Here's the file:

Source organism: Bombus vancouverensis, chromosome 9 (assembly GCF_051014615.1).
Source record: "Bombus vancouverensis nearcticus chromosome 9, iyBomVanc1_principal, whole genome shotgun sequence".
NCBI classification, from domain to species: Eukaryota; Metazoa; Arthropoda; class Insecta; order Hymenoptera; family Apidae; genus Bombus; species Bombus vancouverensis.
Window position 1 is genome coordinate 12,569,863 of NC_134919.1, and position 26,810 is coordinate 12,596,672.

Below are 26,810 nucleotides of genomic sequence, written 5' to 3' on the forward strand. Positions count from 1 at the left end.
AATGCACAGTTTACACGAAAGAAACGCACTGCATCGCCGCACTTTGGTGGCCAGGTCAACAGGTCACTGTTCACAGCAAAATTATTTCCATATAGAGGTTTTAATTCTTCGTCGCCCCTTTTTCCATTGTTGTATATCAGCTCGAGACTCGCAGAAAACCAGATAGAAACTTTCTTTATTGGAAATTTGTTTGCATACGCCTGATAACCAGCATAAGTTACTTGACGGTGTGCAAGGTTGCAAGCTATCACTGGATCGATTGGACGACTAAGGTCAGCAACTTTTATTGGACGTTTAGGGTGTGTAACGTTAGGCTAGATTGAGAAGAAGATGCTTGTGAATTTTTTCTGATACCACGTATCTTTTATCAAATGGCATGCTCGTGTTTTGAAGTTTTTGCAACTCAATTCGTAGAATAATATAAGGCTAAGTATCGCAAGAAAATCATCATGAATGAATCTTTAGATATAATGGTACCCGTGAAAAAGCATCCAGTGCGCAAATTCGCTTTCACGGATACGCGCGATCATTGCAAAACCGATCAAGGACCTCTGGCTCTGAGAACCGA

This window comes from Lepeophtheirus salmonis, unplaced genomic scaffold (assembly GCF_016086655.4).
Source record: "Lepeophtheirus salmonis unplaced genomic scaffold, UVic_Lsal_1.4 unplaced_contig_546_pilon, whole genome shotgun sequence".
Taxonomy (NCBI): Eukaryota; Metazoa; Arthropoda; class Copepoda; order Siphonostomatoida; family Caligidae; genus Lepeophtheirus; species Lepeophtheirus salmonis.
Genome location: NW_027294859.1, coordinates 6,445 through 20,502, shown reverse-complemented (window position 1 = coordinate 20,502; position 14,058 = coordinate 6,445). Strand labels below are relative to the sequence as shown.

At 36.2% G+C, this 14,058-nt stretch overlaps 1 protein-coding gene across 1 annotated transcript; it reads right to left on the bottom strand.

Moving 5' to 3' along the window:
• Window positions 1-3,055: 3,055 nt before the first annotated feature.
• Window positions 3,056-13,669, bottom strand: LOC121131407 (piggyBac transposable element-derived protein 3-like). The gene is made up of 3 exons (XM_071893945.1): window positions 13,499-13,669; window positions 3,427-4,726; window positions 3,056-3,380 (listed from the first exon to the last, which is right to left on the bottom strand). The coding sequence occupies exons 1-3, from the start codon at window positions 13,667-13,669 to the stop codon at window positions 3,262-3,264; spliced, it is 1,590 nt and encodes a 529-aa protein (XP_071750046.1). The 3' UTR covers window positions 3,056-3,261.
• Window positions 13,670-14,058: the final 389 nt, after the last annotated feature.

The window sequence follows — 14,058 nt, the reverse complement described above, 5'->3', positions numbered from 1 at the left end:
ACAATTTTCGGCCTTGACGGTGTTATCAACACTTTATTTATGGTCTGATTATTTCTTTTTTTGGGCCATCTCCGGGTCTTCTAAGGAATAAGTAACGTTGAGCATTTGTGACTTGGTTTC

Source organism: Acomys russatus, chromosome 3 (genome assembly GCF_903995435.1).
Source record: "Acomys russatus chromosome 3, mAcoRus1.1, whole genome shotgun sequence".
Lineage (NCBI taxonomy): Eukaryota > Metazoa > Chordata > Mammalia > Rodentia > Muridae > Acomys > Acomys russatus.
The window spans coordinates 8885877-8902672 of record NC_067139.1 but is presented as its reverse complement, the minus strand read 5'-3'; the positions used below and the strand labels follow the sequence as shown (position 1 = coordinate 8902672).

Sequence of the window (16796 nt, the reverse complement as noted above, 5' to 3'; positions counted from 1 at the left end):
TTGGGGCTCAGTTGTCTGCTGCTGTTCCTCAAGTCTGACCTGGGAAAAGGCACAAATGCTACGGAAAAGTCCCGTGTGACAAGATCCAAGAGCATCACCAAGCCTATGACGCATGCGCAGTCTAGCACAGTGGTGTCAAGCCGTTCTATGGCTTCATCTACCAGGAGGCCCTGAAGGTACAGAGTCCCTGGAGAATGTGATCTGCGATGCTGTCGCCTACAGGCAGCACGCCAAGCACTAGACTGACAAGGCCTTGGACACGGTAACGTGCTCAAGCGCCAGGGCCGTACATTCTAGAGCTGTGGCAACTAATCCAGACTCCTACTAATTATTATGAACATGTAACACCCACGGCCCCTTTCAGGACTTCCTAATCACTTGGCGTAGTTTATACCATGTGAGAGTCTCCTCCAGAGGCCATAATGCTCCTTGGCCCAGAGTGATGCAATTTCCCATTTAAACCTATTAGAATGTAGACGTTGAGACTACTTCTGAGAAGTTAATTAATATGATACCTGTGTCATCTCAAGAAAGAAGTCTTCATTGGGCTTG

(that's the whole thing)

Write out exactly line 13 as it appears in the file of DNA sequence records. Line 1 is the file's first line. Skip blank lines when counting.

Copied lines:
• Window positions 1-3,055: 3,055 nt before the first annotated feature.